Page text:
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Exploring Who We Are: Public Engagement on Human Evolution

Tuesday, March 19, 2019,

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  • Location: Student Life Center Ballrooms

Part of a two-day science communication event sponsored by the AAAS, Vanderbilt Graduate School, Russell G. Hamilton Leadership Institute & Communication of Science and Technology Program

Dr. Pobiner of the Smithsonian National Museum of Natural History will discuss her experiences exploring ways to promote conversation around the question "what does it mean to be human?" through her efforts leading public engagement activities in the Smithsonian's Hall of Human Origins, involvement with a traveling public library exhibit on human origins, and research on the teaching and learning of human evolution in US high school biology classrooms.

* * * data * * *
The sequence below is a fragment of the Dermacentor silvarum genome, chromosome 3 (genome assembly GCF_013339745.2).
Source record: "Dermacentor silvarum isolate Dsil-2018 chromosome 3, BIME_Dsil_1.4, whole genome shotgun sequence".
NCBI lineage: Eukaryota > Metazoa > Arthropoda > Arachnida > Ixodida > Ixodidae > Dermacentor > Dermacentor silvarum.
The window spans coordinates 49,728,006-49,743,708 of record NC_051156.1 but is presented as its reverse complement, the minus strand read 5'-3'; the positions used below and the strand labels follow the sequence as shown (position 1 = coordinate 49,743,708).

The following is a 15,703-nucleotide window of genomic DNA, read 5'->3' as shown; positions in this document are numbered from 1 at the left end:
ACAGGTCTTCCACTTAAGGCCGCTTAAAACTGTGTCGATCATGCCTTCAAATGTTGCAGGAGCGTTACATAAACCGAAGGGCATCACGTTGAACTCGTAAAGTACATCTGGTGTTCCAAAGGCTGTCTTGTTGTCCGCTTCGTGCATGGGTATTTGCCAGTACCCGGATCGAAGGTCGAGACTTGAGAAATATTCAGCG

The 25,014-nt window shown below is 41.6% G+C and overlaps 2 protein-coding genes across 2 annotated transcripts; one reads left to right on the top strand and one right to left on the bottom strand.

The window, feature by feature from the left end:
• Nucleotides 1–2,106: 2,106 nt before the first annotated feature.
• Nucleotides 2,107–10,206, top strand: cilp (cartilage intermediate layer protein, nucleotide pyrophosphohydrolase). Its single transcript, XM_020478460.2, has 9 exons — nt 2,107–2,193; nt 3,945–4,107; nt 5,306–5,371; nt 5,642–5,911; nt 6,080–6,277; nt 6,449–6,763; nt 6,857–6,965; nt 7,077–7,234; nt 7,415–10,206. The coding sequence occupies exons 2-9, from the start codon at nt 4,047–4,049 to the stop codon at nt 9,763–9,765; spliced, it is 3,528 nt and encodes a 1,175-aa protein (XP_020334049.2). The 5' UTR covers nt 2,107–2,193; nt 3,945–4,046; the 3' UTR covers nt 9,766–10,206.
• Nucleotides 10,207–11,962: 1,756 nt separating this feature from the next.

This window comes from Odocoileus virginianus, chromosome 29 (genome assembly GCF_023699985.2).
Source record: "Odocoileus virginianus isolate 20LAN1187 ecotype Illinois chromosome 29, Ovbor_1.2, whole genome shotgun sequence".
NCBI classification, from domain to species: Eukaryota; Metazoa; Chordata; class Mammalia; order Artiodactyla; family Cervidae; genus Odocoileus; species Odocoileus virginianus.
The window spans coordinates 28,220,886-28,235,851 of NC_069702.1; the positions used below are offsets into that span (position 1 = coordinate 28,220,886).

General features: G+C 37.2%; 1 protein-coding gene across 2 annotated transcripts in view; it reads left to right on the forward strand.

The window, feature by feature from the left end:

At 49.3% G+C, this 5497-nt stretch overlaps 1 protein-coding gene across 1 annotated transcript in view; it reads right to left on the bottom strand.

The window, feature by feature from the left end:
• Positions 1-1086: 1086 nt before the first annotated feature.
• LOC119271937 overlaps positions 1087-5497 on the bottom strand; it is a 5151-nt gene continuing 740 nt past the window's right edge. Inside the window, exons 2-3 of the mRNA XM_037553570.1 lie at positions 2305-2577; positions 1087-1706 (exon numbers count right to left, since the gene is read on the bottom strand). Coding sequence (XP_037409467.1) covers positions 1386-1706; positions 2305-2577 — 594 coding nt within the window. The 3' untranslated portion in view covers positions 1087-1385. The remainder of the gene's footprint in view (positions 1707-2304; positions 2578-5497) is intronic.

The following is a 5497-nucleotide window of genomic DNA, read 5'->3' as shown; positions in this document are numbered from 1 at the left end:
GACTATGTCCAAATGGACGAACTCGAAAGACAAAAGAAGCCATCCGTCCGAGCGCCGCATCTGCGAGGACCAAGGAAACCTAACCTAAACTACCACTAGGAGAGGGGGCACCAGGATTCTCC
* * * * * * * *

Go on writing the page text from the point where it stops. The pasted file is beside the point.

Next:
Dr. Briana Pobiner Bio: Briana Pobiner is a paleoanthropologist whose research centers on the evolution of human diet (with a focus on meat-eating), but has included topics as diverse as cannibalism in the Cook Islands and chimpanzee carnivory. She joined the Smithsonian in 2005 to help establish the Hall of Human Origins at the National Museum of Natural History (NMNH). In addition to continuing her active field, laboratory, and experimental research programs, she leads the Human Origins Program’s education and outreach efforts as well as public programming, website content, social media, and exhibition volunteer training. Briana has also developed a formal research program on evolution education and science communication. Briana has a BA from Bryn Mawr College (1997), where she created her own major called Evolutionary Studies, and an MA (2002) and PhD (2007) in Anthropology from Rutgers University. In addition to her position at the NMNH, Briana is an Associate Research Professor of Anthropology at the George Washington University.